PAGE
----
Noting Mrs. Barrera's testimony that she did not participate in selling real estate, the ALJ found, in his decision, that the claimant functioned as a real estate office manager, which he regarded as a sedentary occupation. He further found that the claimant possessed "the residual functional capacity to perform work-related activities except for work involving prolonged standing or walking, or other strenuous exertion," and that petitioner's past work as a real estate office manager did not require the performance of work-related activities precluded by these limitations. He therefore concluded that the claimant's impairment did not prevent her from performing her past relevant work, and that, consequently, the claimant was not under a "disability" as defined in the Act, at any time through the date of his decision. Thus, the ALJ denied petitioner's claim for supplemental security income. Tr. at 13-14.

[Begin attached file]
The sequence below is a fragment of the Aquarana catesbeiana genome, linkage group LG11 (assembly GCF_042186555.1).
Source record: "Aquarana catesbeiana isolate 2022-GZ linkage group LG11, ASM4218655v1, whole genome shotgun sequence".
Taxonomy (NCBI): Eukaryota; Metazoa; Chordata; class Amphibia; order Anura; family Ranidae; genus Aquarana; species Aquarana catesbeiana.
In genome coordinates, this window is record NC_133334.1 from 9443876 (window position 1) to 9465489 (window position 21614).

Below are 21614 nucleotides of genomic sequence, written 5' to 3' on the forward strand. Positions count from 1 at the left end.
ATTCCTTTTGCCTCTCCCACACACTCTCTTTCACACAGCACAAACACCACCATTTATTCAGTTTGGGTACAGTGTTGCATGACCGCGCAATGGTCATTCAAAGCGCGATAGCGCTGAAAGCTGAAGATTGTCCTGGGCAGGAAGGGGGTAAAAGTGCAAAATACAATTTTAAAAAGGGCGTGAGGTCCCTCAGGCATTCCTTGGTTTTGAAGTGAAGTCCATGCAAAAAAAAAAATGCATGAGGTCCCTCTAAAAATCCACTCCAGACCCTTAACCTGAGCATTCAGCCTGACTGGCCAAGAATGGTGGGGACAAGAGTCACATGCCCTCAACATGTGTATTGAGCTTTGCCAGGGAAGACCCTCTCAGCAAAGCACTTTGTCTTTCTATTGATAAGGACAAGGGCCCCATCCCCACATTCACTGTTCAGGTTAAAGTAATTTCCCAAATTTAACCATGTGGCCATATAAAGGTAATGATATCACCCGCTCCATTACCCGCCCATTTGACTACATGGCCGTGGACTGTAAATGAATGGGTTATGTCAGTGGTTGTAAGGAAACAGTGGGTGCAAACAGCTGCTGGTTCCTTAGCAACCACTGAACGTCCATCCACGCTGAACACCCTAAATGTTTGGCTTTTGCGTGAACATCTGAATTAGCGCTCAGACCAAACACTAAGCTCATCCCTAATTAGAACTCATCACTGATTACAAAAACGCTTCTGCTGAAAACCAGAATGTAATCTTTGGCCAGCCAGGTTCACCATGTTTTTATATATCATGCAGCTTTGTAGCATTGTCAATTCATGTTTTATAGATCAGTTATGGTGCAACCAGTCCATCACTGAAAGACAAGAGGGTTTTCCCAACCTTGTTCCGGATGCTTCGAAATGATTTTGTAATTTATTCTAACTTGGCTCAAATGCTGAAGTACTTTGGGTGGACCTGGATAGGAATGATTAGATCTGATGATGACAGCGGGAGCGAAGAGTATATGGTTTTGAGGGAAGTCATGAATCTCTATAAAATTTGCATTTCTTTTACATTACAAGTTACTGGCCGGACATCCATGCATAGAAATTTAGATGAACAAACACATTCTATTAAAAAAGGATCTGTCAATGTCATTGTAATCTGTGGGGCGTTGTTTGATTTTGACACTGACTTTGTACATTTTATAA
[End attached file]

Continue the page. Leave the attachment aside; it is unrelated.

The litigants raise two issues in their cross-motions. First, the petitioner asserts that the ALJ did not inform her of the benefits of exercising her right to counsel, and that the same prejudiced her because the ALJ failed properly to develop the record. With respect to this matter, the petitioner has attached to her motion papers new medical evidence, including a residual functional capacity evaluation form completed by a neurologist, that diagnoses the petitioner as suffering from severe neuritis, which renders it "impossible for her to work." She argues that had the ALJ ordered a neurological examination of the claimant, this diagnosis would have been available to him in completing the record. Second, petitioner asserts that the ALJ's determination that the petitioner was not under a disability is unsupported by substantial evidence. Further to this point, petitioner claims that the ALJ improperly classified her past work, and failed to develop and consider evidence of the petitioner's pain.